By Katie Feifer
It is a question that policymakers, journalists and citizens at large are asking with greater frequency. A series of high-profile cases involving rape charges -- perhaps most notably, the events at Duke University -- seems to have fueled the public perception that the false reporting of rape is commonplace. This is a perception unsubstantiated by by any reliable data or the experiences of most in law enforcement and victim advocacy. It is also a perception that is sharply at odds with this fact: according to the United States Department of Justice, rape remains the most underreported crime in America.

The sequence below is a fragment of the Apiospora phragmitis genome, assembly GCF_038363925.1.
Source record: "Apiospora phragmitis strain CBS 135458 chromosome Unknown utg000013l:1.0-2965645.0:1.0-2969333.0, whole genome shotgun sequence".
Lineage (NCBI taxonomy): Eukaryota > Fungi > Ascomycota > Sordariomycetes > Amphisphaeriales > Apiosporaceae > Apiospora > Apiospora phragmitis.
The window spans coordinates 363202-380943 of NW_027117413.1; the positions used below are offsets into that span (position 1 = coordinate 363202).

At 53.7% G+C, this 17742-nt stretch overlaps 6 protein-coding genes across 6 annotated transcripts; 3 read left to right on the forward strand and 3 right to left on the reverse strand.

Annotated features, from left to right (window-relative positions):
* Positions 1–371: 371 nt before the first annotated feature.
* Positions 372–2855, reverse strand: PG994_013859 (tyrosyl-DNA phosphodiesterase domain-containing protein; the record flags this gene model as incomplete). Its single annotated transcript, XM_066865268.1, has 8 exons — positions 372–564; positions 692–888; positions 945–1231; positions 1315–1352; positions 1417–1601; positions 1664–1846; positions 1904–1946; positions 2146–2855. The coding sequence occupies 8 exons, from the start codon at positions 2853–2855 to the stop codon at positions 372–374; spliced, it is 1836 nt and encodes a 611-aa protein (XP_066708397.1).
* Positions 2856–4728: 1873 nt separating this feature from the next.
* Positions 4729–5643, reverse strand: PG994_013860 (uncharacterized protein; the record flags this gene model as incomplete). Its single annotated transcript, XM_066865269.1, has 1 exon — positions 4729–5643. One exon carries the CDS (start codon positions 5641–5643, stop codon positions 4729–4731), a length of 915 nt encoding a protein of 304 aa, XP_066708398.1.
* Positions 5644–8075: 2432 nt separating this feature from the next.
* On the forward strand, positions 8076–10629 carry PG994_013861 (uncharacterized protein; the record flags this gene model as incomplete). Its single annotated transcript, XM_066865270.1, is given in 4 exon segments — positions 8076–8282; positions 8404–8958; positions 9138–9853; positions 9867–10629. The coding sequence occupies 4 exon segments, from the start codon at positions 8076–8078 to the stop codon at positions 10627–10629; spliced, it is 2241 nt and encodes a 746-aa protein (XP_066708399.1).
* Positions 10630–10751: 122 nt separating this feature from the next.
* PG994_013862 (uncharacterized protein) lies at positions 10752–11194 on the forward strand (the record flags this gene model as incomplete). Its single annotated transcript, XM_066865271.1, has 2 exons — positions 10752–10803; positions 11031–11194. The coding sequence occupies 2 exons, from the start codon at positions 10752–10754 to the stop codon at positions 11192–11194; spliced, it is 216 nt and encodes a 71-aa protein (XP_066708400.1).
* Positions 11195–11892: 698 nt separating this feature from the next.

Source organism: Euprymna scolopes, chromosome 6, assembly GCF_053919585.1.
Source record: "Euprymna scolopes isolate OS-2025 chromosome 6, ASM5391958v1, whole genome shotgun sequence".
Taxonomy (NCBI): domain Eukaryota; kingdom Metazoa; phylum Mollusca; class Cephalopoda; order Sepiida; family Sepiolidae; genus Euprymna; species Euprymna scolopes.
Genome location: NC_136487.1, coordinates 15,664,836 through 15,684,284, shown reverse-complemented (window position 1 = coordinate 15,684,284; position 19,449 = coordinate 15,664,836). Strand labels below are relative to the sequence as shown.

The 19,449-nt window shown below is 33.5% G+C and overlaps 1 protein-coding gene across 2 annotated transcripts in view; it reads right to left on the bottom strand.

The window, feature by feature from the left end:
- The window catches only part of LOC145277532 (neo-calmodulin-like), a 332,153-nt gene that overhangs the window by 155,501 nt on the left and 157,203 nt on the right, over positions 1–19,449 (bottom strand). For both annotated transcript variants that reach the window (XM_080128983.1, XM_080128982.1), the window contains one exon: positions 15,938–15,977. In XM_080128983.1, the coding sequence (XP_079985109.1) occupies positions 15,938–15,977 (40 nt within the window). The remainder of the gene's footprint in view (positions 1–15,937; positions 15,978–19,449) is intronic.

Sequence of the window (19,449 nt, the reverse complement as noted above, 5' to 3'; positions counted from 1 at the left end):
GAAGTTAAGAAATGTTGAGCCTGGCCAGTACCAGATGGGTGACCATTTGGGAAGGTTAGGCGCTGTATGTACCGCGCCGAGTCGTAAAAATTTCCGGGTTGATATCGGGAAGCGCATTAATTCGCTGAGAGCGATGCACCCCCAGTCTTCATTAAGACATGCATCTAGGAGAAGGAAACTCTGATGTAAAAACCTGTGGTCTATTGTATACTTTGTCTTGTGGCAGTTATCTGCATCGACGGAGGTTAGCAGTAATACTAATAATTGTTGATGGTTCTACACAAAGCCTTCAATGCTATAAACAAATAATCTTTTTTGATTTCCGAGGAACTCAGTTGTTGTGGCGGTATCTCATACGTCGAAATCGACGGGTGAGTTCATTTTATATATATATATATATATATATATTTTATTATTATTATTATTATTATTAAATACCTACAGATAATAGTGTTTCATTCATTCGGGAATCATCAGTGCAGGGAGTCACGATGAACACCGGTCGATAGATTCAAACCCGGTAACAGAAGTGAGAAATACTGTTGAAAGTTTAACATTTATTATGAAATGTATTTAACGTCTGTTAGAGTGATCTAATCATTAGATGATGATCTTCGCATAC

We think that the best way to counter misperceptions about the false reporting of rape is with a careful and considered exploration of the facts. For this reason, we're pleased that Dr. Kim Lonsway and Sgt. Joanne Archambault (Ret.) - our allies at End Violence Against Women International - along with Dr. David Lisak of the University of Massachusetts, have published a piece that looks closely at the issue of false reporting, challenging public attitudes while proposing new ways of responding to rape cases that are unsubstantiated. One of their more interesting points is that when looking at methodologically rigorous studies, the rates of false reporting of rape coverages at between 2 - 8% - not the 41% or 90% that some (flawed) studies have reported. Read their piece here.